The balance and regulation of fluid in the body is very complex. In short, the cause of edema as simply defined as possible, is that tiny blood vessels in the body (capillaries) leak fluid into the surrounding tissues. This excess fluid causes the tissues to swell.
The cause of fluid leaking into the surrounding tissues may be the result of several mechanisms, for example:
- too much force, or pressure inside the blood vessels;
- a force outside of the blood vessel causes the fluid to be drawn through it;
- the wall of the blood vessel is compromised and cannot maintain equilibrium.
Each of these three mechanisms may be associated with a variety of diseases or conditions. Examples include the following:
- Pregnancy: Edema during pregnancy may occur because pregnant women have a greater volume of fluid circulating in the body, and because they also retain more fluid. A woman may also experience postpartum edema.
- Medications: Edema may be caused by a variety of medications, for example, steroids, calcium channel blockers (CCBs), thiazolidinediones,nonsteroidal antiinflammatory drugs (NSAIDs), estrogens, etc.).
- Liver disease and/or kidney disease: Both of these organs are vital in maintaining fluid balance in the body, and if severe disease is present in either of these organ systems, edema can develop. Examples include: cirrhosis of the liver, chronic kidney disease, and acute kidney failure.
- Venous insufficiency: This is a common condition in which blood does not return to the heart efficiently from the peripheral areas of the body (for example, the ankles, legs, feet, hands), which results in edema. This typically results in edema in both legs.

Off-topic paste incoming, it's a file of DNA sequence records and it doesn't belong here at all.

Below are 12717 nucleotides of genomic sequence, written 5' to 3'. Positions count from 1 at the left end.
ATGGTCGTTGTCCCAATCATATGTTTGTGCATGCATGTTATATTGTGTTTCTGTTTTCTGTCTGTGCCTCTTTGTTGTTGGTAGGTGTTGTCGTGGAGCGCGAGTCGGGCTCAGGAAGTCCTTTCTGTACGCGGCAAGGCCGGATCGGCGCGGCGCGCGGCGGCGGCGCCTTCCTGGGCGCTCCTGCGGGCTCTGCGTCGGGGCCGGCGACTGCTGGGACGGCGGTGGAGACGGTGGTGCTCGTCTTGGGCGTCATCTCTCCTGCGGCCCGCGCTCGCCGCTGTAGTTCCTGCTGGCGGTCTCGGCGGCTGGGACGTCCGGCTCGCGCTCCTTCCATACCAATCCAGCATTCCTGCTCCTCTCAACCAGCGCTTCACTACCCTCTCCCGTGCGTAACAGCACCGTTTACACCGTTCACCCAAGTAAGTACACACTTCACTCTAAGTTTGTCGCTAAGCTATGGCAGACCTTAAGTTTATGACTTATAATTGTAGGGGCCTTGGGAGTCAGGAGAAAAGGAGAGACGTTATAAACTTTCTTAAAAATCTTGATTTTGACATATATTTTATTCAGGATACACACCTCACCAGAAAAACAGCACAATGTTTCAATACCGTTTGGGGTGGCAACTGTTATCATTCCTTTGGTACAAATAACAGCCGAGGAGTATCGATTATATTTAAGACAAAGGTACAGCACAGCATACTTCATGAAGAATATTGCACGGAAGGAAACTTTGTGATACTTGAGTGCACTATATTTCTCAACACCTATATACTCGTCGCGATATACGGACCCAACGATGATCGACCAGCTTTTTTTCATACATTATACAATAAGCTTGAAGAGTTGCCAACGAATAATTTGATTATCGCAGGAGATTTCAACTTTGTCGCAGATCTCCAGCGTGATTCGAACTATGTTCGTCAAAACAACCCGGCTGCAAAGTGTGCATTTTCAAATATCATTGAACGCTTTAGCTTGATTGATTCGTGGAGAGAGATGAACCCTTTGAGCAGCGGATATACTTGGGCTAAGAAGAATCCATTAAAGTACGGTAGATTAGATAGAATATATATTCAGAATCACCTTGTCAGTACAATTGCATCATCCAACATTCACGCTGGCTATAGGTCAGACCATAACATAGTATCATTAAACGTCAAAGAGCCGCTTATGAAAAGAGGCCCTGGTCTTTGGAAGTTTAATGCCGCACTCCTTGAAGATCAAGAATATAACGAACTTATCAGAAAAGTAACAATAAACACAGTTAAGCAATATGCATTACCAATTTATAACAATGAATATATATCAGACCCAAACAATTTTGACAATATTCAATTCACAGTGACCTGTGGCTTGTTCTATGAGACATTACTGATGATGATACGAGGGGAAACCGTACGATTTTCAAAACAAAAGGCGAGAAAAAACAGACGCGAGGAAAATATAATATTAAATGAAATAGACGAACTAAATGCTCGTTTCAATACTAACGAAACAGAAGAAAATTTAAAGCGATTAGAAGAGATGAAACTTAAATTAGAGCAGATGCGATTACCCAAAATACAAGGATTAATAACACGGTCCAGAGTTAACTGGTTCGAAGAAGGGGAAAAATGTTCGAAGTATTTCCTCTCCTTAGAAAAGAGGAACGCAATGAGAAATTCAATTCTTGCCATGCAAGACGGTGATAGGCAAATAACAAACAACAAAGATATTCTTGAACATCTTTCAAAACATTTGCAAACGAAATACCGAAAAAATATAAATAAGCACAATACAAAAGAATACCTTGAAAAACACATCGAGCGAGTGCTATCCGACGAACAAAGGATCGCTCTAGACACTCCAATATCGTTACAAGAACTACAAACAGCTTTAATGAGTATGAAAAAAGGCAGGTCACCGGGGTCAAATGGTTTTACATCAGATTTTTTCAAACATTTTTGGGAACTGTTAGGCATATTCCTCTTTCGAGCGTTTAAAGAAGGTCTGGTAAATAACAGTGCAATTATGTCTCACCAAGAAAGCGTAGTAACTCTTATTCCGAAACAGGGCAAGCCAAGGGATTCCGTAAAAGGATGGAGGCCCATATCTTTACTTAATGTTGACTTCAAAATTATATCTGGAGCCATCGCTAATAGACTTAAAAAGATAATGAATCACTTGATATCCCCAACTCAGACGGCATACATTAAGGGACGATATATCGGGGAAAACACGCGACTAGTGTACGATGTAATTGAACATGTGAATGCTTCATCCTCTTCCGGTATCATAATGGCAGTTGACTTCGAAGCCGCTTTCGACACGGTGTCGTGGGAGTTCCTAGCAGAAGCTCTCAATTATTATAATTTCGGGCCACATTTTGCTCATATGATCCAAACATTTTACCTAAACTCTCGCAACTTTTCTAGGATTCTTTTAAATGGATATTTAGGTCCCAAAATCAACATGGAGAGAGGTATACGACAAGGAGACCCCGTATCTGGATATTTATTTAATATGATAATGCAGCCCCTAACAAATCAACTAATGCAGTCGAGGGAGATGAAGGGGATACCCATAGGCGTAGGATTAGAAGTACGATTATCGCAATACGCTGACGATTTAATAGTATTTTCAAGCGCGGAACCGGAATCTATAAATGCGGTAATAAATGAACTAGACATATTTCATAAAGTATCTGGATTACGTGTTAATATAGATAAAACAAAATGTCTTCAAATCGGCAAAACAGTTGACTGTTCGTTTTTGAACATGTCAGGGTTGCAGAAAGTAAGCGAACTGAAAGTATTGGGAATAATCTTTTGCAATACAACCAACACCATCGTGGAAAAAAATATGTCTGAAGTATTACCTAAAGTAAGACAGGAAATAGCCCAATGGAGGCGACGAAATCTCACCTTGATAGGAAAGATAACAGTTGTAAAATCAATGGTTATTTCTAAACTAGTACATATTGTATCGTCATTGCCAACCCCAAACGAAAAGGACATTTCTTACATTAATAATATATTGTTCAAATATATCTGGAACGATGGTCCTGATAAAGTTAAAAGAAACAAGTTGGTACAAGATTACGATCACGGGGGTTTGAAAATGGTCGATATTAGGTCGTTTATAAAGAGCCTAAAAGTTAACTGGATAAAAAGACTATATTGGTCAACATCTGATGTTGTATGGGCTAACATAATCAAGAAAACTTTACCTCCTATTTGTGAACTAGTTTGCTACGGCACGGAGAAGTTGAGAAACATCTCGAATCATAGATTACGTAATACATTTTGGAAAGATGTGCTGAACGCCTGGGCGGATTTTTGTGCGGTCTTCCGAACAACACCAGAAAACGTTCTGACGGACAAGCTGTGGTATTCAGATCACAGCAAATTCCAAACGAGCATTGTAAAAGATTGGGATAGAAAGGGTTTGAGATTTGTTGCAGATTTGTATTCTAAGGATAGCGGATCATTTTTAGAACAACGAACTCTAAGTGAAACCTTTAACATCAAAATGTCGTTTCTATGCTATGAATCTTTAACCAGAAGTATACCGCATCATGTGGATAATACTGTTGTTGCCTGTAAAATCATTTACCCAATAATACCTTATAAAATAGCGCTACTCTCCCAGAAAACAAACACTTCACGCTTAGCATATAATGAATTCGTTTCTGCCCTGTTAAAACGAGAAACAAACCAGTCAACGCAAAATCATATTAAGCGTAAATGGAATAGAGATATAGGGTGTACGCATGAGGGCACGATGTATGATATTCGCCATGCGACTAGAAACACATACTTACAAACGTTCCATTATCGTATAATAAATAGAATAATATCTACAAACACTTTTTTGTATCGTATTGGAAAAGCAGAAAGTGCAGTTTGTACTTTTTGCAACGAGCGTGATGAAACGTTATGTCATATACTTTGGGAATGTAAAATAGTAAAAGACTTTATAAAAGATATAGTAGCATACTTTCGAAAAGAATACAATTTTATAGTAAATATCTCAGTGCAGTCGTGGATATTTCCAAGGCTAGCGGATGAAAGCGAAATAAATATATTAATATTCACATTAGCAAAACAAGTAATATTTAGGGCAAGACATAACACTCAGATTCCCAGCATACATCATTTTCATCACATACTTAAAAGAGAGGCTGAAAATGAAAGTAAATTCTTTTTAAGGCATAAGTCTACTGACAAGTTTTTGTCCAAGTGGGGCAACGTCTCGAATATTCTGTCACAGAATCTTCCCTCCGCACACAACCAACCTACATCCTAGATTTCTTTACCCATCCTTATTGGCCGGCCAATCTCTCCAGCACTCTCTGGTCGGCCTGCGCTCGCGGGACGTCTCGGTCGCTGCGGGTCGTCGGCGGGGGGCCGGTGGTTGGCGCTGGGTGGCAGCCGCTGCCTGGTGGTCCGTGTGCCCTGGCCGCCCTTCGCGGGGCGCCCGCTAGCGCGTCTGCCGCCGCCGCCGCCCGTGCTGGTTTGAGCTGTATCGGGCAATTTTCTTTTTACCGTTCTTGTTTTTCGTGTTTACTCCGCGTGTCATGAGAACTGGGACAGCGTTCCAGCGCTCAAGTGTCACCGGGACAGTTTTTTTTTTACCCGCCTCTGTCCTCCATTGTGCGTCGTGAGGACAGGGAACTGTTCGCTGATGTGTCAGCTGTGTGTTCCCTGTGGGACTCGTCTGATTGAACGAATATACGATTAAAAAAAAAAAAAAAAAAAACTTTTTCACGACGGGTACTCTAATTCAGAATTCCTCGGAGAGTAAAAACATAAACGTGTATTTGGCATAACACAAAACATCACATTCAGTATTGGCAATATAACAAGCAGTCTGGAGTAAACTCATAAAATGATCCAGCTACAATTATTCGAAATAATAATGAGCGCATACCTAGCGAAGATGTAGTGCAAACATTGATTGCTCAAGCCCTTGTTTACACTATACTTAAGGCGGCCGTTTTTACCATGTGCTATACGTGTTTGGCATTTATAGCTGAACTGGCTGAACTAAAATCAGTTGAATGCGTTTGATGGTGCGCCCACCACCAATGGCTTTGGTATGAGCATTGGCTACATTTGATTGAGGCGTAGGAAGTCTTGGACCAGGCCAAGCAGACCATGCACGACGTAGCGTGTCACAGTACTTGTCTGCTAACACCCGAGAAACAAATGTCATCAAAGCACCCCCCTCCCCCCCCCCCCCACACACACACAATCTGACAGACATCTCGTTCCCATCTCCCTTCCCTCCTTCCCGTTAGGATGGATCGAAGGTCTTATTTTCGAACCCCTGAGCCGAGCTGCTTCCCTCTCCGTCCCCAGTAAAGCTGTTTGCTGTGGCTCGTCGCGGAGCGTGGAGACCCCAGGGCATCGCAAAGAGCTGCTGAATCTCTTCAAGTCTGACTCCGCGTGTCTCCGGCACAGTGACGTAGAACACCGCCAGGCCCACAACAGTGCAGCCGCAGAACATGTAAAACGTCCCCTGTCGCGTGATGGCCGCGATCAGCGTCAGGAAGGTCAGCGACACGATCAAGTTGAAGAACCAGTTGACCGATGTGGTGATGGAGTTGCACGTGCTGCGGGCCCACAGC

- Heart failure: If the heart is weak and cannot pump blood efficiently, blood will pool in particular areas of the body, which will cause fluid to leak from the blood vessels into the surrounding tissues.
- If the right side of the heart is weak, pressure will build in the peripheral tissues in the body (hands, ankles, feet, legs). This is referred to as peripheral edema.
- If the left side of the heart is weak, pressure will build in the lungs, causing pulmonary edema.
- Idiopathic edema: Accumulation of fluid in surrounding tissues with no identifiable cause is referred to as idiopathic edema.
Compression stockings can be helpful by increasing the resistance to fluid leaking out of the vessels. These can be purchased in any medical supply store, and are particularly useful for peripheral edema. Body positioning can also be helpful for both peripheral and pulmonary edema to ease symptoms. For example, elevating the head with pillows in bed may benefit someone with pulmonary edema, while elevating the legs may minimize ankle and/or leg edema.
Once again, the treatment depends on the condition causing edema. In general, the treating principle is to reverse the forces that are not working properly:
- Increase the forces that keep fluid inside the blood vessels.
- Reduce the forces that cause fluid to leak out of the blood vessels.
- Identify the cause of the leaking blood vessel walls.
For example, increasing the blood protein (albumin) level in a patient with a nutritional deficiency can help retain fluid in the blood vessels. Healing tissues exposed to trauma, (for example, swelling from a sprained ankle) assists in preventing fluid leaking from blood vessels.
The ultimate goal with edema treatment is to rid the excess fluid that has accumulated in the surrounding tissues in the body. The most common treatment is a diuretic. Diuretics make the kidneys excrete excess fluid from the body; which reduces the general fluid volume in the body. Diuretics should be used with caution asdehydration can be a side effect. There are many different types of diuretics that have different mechanisms of action and different potencies.